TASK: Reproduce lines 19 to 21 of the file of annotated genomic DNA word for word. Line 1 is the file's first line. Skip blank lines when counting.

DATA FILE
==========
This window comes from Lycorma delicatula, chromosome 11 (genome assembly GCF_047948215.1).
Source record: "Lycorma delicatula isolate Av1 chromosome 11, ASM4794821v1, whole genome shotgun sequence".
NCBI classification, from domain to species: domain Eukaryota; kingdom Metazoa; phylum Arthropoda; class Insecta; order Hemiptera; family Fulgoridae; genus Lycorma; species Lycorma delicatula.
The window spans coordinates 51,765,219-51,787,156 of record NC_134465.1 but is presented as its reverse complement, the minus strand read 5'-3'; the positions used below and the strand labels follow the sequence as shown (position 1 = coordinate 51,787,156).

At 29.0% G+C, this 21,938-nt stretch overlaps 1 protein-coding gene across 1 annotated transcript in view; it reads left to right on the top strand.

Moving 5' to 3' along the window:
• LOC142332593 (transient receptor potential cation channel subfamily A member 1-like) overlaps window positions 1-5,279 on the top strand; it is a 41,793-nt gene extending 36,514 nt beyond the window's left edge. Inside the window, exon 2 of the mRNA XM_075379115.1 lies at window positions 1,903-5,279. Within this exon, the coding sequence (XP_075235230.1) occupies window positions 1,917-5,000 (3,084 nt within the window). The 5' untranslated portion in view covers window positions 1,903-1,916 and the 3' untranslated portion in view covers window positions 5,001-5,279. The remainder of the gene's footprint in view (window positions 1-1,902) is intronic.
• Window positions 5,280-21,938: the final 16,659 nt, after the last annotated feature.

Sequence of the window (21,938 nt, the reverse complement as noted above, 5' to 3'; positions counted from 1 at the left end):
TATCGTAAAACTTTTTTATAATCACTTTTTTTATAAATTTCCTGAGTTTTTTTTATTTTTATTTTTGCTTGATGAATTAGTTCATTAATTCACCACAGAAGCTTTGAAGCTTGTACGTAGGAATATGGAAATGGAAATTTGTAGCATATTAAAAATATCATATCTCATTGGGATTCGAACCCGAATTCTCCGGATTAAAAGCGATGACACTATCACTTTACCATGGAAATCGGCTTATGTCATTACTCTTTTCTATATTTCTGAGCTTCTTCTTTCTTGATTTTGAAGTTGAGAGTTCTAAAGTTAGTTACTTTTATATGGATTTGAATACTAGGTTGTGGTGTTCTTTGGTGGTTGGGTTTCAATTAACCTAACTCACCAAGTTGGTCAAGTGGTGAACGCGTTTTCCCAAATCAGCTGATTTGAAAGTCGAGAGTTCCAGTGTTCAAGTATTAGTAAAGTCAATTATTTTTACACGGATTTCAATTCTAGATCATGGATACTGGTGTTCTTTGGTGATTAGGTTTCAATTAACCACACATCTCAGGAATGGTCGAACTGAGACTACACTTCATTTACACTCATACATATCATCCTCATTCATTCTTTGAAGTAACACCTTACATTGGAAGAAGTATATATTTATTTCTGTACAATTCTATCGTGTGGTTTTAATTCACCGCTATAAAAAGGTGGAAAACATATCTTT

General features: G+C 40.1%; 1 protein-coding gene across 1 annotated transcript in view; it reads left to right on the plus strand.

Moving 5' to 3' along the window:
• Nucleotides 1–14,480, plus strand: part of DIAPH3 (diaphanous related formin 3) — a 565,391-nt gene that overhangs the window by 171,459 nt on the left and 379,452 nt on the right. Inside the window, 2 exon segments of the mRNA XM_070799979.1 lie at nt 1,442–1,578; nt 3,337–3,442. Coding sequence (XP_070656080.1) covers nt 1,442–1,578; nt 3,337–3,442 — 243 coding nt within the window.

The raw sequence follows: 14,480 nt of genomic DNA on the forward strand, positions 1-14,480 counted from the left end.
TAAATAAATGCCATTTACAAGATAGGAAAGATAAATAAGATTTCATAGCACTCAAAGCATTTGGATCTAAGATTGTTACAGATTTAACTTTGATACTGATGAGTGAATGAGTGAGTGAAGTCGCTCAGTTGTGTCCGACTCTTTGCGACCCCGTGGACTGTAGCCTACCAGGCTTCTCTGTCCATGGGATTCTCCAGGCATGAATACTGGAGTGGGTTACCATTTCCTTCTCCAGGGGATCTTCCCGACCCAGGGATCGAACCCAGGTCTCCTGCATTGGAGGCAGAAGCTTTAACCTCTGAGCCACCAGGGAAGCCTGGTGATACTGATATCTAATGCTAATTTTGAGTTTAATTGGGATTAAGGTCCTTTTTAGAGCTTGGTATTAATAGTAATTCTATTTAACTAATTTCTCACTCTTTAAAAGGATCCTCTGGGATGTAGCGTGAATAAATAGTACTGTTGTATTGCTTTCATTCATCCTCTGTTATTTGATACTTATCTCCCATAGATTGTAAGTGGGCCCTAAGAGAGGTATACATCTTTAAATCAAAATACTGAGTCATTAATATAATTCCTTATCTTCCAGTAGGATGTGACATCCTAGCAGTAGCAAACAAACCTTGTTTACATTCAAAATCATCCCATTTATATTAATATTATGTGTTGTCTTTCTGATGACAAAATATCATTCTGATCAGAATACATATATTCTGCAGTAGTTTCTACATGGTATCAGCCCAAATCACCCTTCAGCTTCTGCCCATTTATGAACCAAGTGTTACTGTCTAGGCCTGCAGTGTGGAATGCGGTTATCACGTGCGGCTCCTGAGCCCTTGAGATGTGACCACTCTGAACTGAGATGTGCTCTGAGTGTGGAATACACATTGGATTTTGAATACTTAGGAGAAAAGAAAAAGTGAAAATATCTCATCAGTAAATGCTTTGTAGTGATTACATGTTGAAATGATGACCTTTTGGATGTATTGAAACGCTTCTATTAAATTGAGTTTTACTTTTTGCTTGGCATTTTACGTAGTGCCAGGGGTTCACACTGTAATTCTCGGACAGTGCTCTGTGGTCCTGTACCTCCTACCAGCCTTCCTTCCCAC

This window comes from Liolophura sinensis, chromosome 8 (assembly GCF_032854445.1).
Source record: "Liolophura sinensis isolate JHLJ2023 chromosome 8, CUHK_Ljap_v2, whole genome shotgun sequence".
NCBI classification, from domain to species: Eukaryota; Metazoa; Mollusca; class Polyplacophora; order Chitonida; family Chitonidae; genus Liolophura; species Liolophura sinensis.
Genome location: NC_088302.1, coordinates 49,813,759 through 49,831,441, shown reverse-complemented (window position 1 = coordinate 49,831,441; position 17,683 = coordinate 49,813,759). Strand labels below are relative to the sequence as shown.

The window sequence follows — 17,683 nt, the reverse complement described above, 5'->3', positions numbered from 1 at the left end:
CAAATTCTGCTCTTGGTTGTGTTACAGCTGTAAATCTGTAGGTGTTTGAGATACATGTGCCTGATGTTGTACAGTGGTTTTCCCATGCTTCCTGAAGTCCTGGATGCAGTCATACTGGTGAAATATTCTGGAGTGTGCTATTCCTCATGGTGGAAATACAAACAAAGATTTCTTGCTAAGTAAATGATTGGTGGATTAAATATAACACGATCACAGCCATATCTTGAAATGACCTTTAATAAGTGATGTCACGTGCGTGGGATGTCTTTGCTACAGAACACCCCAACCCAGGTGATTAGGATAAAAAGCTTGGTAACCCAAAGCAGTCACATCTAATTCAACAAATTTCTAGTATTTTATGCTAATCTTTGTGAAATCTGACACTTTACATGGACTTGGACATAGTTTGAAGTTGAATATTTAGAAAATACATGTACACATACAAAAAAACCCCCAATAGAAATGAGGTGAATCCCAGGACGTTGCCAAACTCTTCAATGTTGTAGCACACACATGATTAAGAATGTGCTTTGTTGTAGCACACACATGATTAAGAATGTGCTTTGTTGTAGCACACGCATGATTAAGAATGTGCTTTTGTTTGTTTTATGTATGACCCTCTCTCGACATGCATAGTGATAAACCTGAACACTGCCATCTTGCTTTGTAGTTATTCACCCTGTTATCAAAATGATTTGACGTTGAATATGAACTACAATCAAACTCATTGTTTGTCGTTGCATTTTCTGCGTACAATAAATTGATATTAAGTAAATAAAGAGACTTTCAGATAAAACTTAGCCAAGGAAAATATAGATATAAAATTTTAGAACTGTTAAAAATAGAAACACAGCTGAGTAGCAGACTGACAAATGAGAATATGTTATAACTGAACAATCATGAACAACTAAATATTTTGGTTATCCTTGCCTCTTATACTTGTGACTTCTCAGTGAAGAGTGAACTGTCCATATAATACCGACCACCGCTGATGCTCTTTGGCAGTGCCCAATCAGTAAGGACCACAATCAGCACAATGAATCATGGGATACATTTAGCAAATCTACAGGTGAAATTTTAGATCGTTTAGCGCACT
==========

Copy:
Genome location: NC_088302.1, coordinates 49,813,759 through 49,831,441, shown reverse-complemented (window position 1 = coordinate 49,831,441; position 17,683 = coordinate 49,813,759). Strand labels below are relative to the sequence as shown.

The window sequence follows — 17,683 nt, the reverse complement described above, 5'->3', positions numbered from 1 at the left end:
CAAATTCTGCTCTTGGTTGTGTTACAGCTGTAAATCTGTAGGTGTTTGAGATACATGTGCCTGATGTTGTACAGTGGTTTTCCCATGCTTCCTGAAGTCCTGGATGCAGTCATACTGGTGAAATATTCTGGAGTGTGCTATTCCTCATGGTGGAAATACAAACAAAGATTTCTTGCTAAGTAAATGATTGGTGGATTAAATATAACACGATCACAGCCATATCTTGAAATGACCTTTAATAAGTGATGTCACGTGCGTGGGATGTCTTTGCTACAGAACACCCCAACCCAGGTGATTAGGATAAAAAGCTTGGTAACCCAAAGCAGTCACATCTAATTCAACAAATTTCTAGTATTTTATGCTAATCTTTGTGAAATCTGACACTTTACATGGACTTGGACATAGTTTGAAGTTGAATATTTAGAAAATACATGTACACATACAAAAAAACCCCCAATAGAAATGAGGTGAATCCCAGGACGTTGCCAAACTCTTCAATGTTGTAGCACACACATGATTAAGAATGTGCTTTGTTGTAGCACACACATGATTAAGAATGTGCTTTGTTGTAGCACACGCATGATTAAGAATGTGCTTTTGTTTGTTTTATGTATGACCCTCTCTCGACATGCATAGTGATAAACCTGAACACTGCCATCTTGCTTTGTAGTTATTCACCCTGTTATCAAAATGATTTGACGTTGAATATGAACTACAATCAAACTCATTGTTTGTCGTTGCATTTTCTGCGTACAATAAATTGATATTAAGTAAATAAAGAGACTTTCAGATAAAACTTAGCCAAGGAAAATATAGATATAAAATTTTAGAACTGTTAAAAATAGAAACACAGCTGAGTAGCAGACTGACAAATGAGAATATGTTATAACTGAACAATCATGAACAACTAAATATTTTGGTTATCCTTGCCTCTTATACTTGTGACTTCTCAGTGAAGAGTGAACTGTCCATATAATACCGACCACCGCTGATGCTCTTTGGCAGTGCCCAATCAGTAAGGACCACAATCAGCACAATGAATCATGGGATACATTTAGCAAATCTACAGGTGAAATTTTAGATCGTTTAGCGCACT